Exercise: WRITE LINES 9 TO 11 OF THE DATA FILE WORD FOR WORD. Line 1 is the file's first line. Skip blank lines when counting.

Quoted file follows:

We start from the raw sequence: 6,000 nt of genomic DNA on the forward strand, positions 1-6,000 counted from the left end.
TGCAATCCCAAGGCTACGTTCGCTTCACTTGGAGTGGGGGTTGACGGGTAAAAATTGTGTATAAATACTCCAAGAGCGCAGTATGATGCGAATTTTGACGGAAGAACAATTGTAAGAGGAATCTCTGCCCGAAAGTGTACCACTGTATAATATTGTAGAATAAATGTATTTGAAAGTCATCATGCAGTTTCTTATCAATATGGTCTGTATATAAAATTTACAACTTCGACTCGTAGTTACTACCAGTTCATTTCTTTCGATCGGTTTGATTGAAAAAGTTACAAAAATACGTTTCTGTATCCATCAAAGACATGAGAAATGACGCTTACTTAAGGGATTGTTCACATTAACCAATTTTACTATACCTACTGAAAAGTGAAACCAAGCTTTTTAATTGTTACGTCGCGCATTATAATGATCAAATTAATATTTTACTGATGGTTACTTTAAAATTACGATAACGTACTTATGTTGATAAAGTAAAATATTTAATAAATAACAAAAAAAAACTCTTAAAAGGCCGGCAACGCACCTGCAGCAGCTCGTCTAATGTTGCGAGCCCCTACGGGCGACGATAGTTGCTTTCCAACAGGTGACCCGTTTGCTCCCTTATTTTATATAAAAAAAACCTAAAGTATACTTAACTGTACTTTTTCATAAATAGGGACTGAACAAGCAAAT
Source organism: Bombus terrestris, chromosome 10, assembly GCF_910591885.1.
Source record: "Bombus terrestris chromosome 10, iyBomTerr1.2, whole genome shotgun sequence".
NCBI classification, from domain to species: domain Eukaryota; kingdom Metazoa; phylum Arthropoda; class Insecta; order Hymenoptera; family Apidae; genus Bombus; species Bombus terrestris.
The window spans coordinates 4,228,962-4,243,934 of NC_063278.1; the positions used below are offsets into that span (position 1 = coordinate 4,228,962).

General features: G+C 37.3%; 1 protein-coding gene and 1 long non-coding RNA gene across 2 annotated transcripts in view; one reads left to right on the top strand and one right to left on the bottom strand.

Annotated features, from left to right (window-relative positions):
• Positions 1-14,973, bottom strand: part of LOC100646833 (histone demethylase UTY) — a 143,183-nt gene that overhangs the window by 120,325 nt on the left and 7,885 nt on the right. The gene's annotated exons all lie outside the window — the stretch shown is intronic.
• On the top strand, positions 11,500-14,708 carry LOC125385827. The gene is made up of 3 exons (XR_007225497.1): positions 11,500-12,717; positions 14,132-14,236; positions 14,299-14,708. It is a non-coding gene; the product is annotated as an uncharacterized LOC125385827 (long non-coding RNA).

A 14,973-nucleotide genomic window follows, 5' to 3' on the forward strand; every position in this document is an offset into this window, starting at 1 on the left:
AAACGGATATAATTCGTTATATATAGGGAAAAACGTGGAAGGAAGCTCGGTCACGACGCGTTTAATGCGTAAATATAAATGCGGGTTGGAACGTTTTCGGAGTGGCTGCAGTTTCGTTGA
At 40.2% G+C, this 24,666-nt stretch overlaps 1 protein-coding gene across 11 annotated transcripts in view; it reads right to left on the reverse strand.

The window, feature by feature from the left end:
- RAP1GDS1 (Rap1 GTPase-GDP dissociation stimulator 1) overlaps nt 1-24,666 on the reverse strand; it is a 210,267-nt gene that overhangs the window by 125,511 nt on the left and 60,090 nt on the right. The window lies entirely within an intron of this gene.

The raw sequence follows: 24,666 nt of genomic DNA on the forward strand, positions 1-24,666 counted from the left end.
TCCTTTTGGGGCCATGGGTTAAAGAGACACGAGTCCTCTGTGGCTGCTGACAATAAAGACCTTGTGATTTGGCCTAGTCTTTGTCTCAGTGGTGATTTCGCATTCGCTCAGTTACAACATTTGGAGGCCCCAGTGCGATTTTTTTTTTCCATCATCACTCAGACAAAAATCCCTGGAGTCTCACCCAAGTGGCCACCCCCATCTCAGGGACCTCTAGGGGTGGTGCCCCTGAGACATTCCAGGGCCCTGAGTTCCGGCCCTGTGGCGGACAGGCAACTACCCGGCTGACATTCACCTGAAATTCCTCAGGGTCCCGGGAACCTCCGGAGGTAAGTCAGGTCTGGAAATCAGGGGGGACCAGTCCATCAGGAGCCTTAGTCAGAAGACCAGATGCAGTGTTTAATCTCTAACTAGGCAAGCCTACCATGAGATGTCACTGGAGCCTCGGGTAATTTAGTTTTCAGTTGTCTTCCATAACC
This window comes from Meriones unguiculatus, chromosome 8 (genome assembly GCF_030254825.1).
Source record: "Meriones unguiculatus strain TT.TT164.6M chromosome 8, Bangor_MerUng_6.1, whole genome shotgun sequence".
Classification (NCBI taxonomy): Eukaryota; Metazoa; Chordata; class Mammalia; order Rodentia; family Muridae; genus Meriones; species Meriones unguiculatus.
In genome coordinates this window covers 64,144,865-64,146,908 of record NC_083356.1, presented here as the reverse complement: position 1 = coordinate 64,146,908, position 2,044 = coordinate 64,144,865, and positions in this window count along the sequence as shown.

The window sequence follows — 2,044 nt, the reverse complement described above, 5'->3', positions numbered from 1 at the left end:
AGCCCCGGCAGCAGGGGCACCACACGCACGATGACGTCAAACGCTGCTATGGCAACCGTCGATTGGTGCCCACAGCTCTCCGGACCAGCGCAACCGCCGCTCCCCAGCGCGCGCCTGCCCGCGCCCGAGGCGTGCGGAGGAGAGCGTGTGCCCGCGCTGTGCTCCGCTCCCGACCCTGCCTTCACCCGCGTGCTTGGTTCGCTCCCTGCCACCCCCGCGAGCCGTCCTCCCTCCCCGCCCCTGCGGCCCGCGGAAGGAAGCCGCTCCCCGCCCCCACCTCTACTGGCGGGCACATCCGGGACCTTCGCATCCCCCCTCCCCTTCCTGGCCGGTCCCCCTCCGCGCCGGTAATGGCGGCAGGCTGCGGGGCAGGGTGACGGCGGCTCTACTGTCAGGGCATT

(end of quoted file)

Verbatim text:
• Positions 1-14,973, bottom strand: part of LOC100646833 (histone demethylase UTY) — a 143,183-nt gene that overhangs the window by 120,325 nt on the left and 7,885 nt on the right. The gene's annotated exons all lie outside the window — the stretch shown is intronic.
• On the top strand, positions 11,500-14,708 carry LOC125385827. The gene is made up of 3 exons (XR_007225497.1): positions 11,500-12,717; positions 14,132-14,236; positions 14,299-14,708. It is a non-coding gene; the product is annotated as an uncharacterized LOC125385827 (long non-coding RNA).

A 14,973-nucleotide genomic window follows, 5' to 3' on the forward strand; every position in this document is an offset into this window, starting at 1 on the left: